There are some upsides; Bane is pretty scary, Hathaway is a grounded and sexy version of Selina Kyle and Gordon-Levitt is a nice addition as Blake.

Hans Zimmer's score is once again fantastic, as is Nolan's direction. Shame it traded in a tightly-written narrative for grand scale and action.

3rd - Batman Returns (1992)

Not the kind of cat that I'm used to lying on my bed
Batman Returns is quintessential Burton through and through. Wall-to-wall Gothic architecture, a dark, brooding atmosphere and some Christmas festivity thrown in for good measure, Batman Returns is the best of the original series.

Once again, Burton's Batman is more about the kooky villains; in this instance, we see Michelle Pfeiffer's leather-clad Catwoman strut onto the scene alongside Danny De Vito's grotesque Penguin.

Along with Danny Elfman's fantastic theme, Burton crafted a cohesive and iconic movie that knocks the socks off some tonally-different superhero films today; sure, it doesn't have the same 'look and feel' (try finding an army of penguins with missile launchers on their backs in The Avengers) but all the ingredients are here and balanced brilliantly.

It might feel too 90's to younger audiences, but I find it a refreshing change from the bloated and digitalised Green Lanterns and Man of Steels of today. You just don't get these films tackled the same way anymore; although, I can totally see Joker biting off someone's nose the same way Penguin does in Batman Returns.

2nd - Batman Begins (2005)

The return to form that the Caped Crusader deserved, Batman Begins proved that the character can be done without campiness, cheesiness and puns.

With Christian Bale stepping into the Bat boots and up-and-coming auteur Christopher Nolan sat in the director's chair, this reboot unleashed a dark and gravelly Batman unto audiences; there wasn't a Batsuit nipple in sight.

With a whole new aesthetic and tone, Batman Begins saw Bruce Wayne (Bale) undergo training in Nepal with the League of Shadows; taken under the wing of the mysterious Ducard (Liam Neeson), Bruce learns the importance of becoming a symbol for justice.

Upon returning to Gotham, he dons the cape and cowl and wages war against the mob, Carmine Falcone (Tom Wilkinson) and the Scarecrow (Cillian Murphy).

Put simply, Batman Begins is a lesson in how to craft a reboot; with character-driven narrative, atmosphere and meaningful action.

1st - The Dark Knight (2008)

Once again, what can I possibly say about The Dark Knight that hasn't already been said? The film isn't just a superhero film. There is so much more to it than that. This film transcended its comic-book roots and became something bigger; it is, put simply, one of the greatest films of the last 10 years.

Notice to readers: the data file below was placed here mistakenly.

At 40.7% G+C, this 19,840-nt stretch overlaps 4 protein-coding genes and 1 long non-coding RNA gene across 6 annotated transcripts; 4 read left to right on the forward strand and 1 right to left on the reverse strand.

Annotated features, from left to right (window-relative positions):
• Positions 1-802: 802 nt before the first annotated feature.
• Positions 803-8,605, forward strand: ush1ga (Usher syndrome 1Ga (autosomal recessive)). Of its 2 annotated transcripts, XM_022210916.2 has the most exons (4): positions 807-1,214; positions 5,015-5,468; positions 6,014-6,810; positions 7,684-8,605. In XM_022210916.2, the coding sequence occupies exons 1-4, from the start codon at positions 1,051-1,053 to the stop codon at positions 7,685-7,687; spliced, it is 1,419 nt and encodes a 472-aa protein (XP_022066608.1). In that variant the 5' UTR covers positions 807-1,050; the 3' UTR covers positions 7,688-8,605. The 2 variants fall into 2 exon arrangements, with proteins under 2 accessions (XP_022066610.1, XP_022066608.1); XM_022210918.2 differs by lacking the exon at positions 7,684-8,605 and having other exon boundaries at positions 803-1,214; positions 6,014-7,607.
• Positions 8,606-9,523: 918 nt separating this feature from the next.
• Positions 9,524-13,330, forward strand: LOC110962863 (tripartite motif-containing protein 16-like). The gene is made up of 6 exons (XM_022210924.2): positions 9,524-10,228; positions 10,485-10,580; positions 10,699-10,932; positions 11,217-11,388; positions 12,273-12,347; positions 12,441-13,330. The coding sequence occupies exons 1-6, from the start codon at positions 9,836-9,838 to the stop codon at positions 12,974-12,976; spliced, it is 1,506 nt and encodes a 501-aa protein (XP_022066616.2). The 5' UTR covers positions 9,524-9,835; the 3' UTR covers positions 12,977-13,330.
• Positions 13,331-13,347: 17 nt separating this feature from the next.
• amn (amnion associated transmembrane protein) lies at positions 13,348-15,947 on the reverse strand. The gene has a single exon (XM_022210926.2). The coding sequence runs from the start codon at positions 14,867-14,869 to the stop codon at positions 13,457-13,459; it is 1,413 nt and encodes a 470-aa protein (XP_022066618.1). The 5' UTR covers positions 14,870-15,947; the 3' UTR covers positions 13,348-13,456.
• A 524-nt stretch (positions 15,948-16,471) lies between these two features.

What makes The Dark Knight so great is the two brilliant central performances; Christian Bale is brilliant as he flits between effectively three characters; the tortured, private Bruce Wayne persona, his public playboy fa├žade and Batman.

Meanwhile, Heath Ledger's Joker is one of the best performances ever given in any film. He is absolutely hypnotic, you just can't seem to take your eyes off of him; the way in which he twists and drawls his lines still gives me chills every time I watch this film. Each word is tinged with such malice that the audience can't help but hang onto every single one.

The Joker in The Dark Knight completely rips up the rule book of comic-book movies; he kills the heroine by the films mid-way point, he turns one of the heroes into a mass murdering psychopath and almost wins. In some ways, you could say he does win; by the films end, he has pushed Batman to the limit, our hero very nearly breaking his own essential rule to end Joker's reign of terror over Gotham City.

The Dark Knight also manages to attain this level of brilliance and enjoyment without levelling an entire city; the action is relatively low-key, allowing the dual Batman/Joker character study to retain its immense depth without resorting to mindless, explosive action.

I could go on about The Dark Knight for a while. There are so many key ingredients that go into making this film it could fill an entire post. Just know this; it isn't the best Batman film - it's the best comic-book/superhero film, period.

So there we have it, my take on Batman; the good, the bad and the ugly. Let me know what your favourite Batman movie is in the comments section below. Thanks!


  1. Nice write-up here. You and I are in complete agreement on #1 and the bottom 2. It's in the middle where we differ...

    1. I think 9/10 people would agree on the top #1 and bottom 2 haha. I think Batman Returns is a lot better than people give it credit for, and Batman Begins is a really solid startpoint from Nolan. Thanks for commenting!

  2. Really it is a steady superlative list! And your metrics of film ranking used, here on this blog are also favorable as well as marvelous. I am totally agreed with the selection of these films listed here.